Tablet brings the driver back into the loop

July 23, 2015 // By Christoph Hammerschmidt
Automated driving promises a more relaxed mobility: Drivers could watch a video, surf the Internet or write e-mails while the sensors and algorithms move the car. But what if a situation occurs that exceeds the capabilities of the electronic chauffeur? Across the industry, the problem of a safe handover from computer to human driver is currently discussed. German aerospace research centre DLR has developed a system that alerts the driver in the case of an emerging problem.

The DLR institute for traffic safety in Braunschweig runs a number of test vehicles and simulators to evaluate and perfect highly automated riving situations. Under the aspects of safety, the driver of an automated vehicle represents the fall-back level. He has the possibility to give up his responsibility temporarily and pursue other activities but he must be able to take the control again. “Though the sensor technology is developing rapidly we must assume for the foreseeable future that there might always occur scenarios in which automated driving hits its limits”, explains professor Karsten Lemmer who leads the institute. Examples for situations the existing technology cannot handle are complex roadworks, snowfall or dense fog. An automated vehicle facing such situations has to return the task of driving timely and comfortably to the person in the driver’s seat.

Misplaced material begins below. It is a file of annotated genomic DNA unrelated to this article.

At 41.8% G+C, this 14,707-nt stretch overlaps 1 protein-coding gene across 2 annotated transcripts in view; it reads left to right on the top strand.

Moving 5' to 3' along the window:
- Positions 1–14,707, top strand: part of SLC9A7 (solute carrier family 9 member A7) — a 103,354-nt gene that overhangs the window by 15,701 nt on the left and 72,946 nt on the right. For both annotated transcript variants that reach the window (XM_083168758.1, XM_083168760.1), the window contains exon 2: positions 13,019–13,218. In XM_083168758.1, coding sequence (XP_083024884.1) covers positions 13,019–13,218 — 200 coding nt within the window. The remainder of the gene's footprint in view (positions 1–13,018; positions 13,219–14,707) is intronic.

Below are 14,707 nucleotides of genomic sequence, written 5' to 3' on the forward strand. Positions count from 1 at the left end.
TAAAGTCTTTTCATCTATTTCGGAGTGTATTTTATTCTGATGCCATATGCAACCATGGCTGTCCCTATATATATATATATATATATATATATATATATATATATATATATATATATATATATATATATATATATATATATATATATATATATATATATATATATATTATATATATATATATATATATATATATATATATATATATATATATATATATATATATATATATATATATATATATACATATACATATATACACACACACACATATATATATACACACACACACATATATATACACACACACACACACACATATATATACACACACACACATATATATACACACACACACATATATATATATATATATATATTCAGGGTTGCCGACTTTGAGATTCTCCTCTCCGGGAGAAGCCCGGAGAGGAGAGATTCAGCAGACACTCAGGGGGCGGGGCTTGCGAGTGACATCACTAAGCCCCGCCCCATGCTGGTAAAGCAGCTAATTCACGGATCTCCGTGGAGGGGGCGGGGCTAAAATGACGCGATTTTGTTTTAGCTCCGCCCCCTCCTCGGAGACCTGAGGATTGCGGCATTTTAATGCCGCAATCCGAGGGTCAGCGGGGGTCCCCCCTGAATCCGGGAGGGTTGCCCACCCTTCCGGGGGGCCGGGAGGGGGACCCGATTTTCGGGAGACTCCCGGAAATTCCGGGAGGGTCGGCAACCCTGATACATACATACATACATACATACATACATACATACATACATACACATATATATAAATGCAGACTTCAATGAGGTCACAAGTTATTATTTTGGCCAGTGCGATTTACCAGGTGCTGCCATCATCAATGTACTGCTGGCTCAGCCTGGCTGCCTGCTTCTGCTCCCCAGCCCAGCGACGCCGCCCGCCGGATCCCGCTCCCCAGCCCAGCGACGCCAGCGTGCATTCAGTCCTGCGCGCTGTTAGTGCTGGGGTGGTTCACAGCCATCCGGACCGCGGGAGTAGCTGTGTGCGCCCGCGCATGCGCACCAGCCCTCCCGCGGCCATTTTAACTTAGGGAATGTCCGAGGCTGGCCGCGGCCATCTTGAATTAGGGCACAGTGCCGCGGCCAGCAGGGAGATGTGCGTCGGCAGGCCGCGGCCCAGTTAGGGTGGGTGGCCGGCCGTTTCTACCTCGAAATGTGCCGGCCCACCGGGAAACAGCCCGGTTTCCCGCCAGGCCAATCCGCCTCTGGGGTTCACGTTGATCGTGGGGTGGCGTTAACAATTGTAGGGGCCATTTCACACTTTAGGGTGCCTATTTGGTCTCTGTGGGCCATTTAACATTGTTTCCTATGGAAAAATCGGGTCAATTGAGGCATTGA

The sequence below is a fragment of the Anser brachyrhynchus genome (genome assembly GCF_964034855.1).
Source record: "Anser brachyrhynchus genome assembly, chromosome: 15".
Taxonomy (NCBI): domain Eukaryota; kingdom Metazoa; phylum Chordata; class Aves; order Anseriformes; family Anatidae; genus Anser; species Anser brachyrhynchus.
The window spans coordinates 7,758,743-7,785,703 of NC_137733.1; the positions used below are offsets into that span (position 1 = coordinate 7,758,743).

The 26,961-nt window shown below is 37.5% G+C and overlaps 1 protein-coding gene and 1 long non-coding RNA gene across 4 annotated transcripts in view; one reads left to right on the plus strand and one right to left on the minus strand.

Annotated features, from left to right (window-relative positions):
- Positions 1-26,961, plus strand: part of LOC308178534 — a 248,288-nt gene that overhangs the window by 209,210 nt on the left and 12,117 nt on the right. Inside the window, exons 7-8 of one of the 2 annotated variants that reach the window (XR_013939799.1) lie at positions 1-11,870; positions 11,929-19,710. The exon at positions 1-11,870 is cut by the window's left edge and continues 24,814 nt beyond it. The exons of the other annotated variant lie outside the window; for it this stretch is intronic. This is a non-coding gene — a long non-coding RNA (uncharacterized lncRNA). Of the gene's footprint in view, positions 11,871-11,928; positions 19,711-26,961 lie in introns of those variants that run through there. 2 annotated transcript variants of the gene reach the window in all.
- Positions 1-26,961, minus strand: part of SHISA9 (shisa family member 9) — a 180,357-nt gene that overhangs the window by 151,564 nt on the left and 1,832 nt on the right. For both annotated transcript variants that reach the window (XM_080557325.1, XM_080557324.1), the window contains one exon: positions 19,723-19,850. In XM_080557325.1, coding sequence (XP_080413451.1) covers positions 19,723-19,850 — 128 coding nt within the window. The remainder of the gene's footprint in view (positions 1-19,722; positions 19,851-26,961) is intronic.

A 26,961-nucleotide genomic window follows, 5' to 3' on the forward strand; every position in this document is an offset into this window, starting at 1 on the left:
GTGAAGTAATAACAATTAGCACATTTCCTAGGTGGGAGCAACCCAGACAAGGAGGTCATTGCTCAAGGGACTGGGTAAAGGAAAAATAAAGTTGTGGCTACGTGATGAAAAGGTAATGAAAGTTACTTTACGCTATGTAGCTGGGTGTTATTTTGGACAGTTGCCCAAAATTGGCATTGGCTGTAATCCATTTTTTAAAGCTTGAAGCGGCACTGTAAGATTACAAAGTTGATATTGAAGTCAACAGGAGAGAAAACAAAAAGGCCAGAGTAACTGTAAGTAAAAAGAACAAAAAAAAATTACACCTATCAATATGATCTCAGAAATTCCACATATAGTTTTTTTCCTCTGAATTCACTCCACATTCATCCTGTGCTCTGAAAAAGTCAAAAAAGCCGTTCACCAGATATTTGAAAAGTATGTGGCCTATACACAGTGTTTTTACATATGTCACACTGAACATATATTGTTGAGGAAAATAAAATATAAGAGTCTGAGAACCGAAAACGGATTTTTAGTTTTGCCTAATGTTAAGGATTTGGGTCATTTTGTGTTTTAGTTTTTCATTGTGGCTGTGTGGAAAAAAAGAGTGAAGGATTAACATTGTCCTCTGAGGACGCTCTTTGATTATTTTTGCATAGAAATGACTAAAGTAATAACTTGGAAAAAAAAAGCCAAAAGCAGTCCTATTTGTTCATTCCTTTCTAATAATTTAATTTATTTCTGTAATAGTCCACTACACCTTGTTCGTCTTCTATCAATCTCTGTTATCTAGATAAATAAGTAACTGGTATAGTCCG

The DLR researchers investigated the hand-over problem by means of a tablet computer and a driver who surfs the internet during the automated phase of his travel. In this context they focused on the how and when of handing back the control to the driver. “If, for example, the vehicle is approaching roadworks with very narrow lanes, the driver distraction through a mobile device can become a problem”, explains project leader Stephan Lapoehn. In detail, the driver has to stop working with the mobile device and adapt to the situation before he is able to take the control at the steering wheel. Already today, one in four drivers is distracted by using mobile devices while driving. This can have fatal consequences. Therefore, the question is how to bring back the driver into the loop in the fastest and most safe way?

In this context, the researchers connect the mobile device with the vehicle’s driver assistance system. In a simulator study they have developed an interaction strategy that early in a critical situation alerts the driver through an information on the mobile device’s display, blocks